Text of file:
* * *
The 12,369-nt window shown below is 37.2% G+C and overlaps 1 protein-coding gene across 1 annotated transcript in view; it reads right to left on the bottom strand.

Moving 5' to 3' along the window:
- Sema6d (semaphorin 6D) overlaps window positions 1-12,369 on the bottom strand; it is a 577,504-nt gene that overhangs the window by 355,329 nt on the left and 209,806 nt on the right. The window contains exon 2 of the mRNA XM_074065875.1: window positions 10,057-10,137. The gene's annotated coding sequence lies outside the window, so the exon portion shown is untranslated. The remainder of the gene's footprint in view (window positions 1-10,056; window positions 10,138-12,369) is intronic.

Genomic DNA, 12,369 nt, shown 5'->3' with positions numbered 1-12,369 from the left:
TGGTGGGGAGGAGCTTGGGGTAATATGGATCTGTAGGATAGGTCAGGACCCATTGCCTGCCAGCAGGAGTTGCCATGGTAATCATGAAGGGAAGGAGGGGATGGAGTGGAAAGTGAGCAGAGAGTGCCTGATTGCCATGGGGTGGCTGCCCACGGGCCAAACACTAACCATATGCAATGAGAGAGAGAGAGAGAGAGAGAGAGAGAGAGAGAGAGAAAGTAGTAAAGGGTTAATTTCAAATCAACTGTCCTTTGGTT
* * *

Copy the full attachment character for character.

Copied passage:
The 12,369-nt window shown below is 37.2% G+C and overlaps 1 protein-coding gene across 1 annotated transcript in view; it reads right to left on the bottom strand.

Moving 5' to 3' along the window:
- Sema6d (semaphorin 6D) overlaps window positions 1-12,369 on the bottom strand; it is a 577,504-nt gene that overhangs the window by 355,329 nt on the left and 209,806 nt on the right. The window contains exon 2 of the mRNA XM_074065875.1: window positions 10,057-10,137. The gene's annotated coding sequence lies outside the window, so the exon portion shown is untranslated. The remainder of the gene's footprint in view (window positions 1-10,056; window positions 10,138-12,369) is intronic.

Genomic DNA, 12,369 nt, shown 5'->3' with positions numbered 1-12,369 from the left:
TGGTGGGGAGGAGCTTGGGGTAATATGGATCTGTAGGATAGGTCAGGACCCATTGCCTGCCAGCAGGAGTTGCCATGGTAATCATGAAGGGAAGGAGGGGATGGAGTGGAAAGTGAGCAGAGAGTGCCTGATTGCCATGGGGTGGCTGCCCACGGGCCAAACACTAACCATATGCAATGAGAGAGAGAGAGAGAGAGAGAGAGAGAGAGAGAGAGAAAGTAGTAAAGGGTTAATTTCAAATCAACTGTCCTTTGGTT